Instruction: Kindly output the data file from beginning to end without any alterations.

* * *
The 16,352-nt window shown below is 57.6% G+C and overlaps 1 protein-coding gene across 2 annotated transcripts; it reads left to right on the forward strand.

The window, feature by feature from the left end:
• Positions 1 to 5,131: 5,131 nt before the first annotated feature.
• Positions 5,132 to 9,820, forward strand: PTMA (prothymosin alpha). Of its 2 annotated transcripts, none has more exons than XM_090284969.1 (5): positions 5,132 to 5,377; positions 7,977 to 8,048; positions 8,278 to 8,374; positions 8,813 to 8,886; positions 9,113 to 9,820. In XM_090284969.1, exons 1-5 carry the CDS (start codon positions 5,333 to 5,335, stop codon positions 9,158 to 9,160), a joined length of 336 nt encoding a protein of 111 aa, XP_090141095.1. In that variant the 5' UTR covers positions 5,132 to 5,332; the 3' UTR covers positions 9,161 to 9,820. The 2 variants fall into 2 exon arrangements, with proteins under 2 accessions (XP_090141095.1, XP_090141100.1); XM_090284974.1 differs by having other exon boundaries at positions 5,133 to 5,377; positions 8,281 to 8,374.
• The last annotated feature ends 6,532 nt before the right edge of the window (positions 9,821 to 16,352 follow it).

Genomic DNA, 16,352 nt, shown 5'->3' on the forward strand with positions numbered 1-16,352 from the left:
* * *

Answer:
The 16,352-nt window shown below is 57.6% G+C and overlaps 1 protein-coding gene across 2 annotated transcripts; it reads left to right on the forward strand.

The window, feature by feature from the left end:
• Positions 1 to 5,131: 5,131 nt before the first annotated feature.
• Positions 5,132 to 9,820, forward strand: PTMA (prothymosin alpha). Of its 2 annotated transcripts, none has more exons than XM_090284969.1 (5): positions 5,132 to 5,377; positions 7,977 to 8,048; positions 8,278 to 8,374; positions 8,813 to 8,886; positions 9,113 to 9,820. In XM_090284969.1, exons 1-5 carry the CDS (start codon positions 5,333 to 5,335, stop codon positions 9,158 to 9,160), a joined length of 336 nt encoding a protein of 111 aa, XP_090141095.1. In that variant the 5' UTR covers positions 5,132 to 5,332; the 3' UTR covers positions 9,161 to 9,820. The 2 variants fall into 2 exon arrangements, with proteins under 2 accessions (XP_090141095.1, XP_090141100.1); XM_090284974.1 differs by having other exon boundaries at positions 5,133 to 5,377; positions 8,281 to 8,374.
• The last annotated feature ends 6,532 nt before the right edge of the window (positions 9,821 to 16,352 follow it).

Genomic DNA, 16,352 nt, shown 5'->3' on the forward strand with positions numbered 1-16,352 from the left: